“Now we’re cookin,’ ” said veteran guitarist and singer Jorma Kaukonen with satisfaction on Thursday at The Egg after he and multi-instrumentalist Barry Mitterhoff lit up “I See the Light” — seven minutes of hot-picking paradise.
The other peak in the first of their two sets was a wonderful one-two of “Blue Railroad Train” and “Come Back Baby,” both stretched by free-flowing but close-knit solos.
They played together like one virtuoso with four hands, mostly in laid-back, front-porch ease, as in their relaxed opening songs, the vintage favorites “True Religion” and “Nobody Knows You When You’re Down and Out” and the less familiar “More Than My Old Guitar” from an album recorded this summer at Levon Helm’s home studio in Woodstock. They closed the first set with another newly recorded number, Roy Book Binder’s “Full Go-Around,” after the vintage upbeat/doomed “99 Year Blues” and the beautifully serene “Living in the Moment.”
Early on, Kaukonen let Mitterhoff play the solos, but once he warmed up, he grew more aggressive, thumbing out basslines a la Hot Tuna bandmate Jack Casady (which Mitterhoff also is) in “I See the Light,” then playing in close harmony (different notes, same places) with Mitterhoff in “Come Back Baby.” His singing was equally elastic, blurring bar lines, dropping words, holding back, then pushing — but never pushing too hard. A bluesman to his soul, he launched most vocals with a drawled “well” before strolling into the lyrics.
The second set featured two Grateful Dead songs and two by Jefferson Airplane, Kaukonen’s pre-Hot Tuna band. And they were sharp all the way from “There’s A Bright Side Somewhere” to the beautifully sweet encore “Embryonic Journey” from the Jefferson Airplane songbook. The new “Cracks in the Finish” was a highlight early in the set, but the crowd really warmed to the Dead’s “I Know You Rider” and “Operator.” Mitterhoff rode “Rider” from a mellow glide up to bluegrass tempo as Kaukonen grinned encouragement and had no trouble keeping up. In the vintage “Good Shepherd,” the solos were soft but strong, a nice springboard before they sped up into a brief episode of Bo Diddley’s patented beat. A less flashy player than David Grisman or Sam Bush, perhaps, Mitterhoff once again proved himself an expert accompanist with impeccable ears and musical logic, and an inventive, fluent soloist.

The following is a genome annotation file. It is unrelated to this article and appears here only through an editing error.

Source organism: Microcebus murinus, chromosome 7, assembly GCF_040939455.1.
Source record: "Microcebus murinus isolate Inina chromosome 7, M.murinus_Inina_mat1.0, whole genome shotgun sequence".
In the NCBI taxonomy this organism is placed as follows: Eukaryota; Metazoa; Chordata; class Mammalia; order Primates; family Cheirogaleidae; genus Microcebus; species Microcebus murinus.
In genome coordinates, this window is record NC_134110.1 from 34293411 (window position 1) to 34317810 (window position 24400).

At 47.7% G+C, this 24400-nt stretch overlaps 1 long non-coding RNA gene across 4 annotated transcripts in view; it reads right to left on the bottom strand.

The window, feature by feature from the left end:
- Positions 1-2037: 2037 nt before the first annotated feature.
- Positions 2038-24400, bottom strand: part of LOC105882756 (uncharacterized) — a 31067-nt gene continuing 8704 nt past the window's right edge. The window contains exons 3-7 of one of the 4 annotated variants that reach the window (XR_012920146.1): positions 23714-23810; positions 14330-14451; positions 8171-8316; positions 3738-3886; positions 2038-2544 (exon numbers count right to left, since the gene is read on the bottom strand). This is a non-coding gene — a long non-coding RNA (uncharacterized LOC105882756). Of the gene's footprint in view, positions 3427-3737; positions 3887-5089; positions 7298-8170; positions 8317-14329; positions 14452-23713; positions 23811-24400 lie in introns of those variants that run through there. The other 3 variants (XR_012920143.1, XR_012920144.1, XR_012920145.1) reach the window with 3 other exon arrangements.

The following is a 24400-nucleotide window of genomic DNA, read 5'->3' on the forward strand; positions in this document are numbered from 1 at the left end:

Maybe the best thing about this duo — a subset of Hot Tuna, without bass and drums — was its uncanny ability to play really intense stuff really quietly. The music felt like an invitation rather than imposing itself on the audience, especially in the tender “Izzie’s Lullabye” (Kaukonen has a 21⁄2-year-old daughter) and “Embryonic Journey.” Even when they put the pedal to the metal, in the zippy later stretch of “I Know You Rider” and “Just Because,” they eased down the road, fully under control, fully confident the audience was with them and happy to be so.
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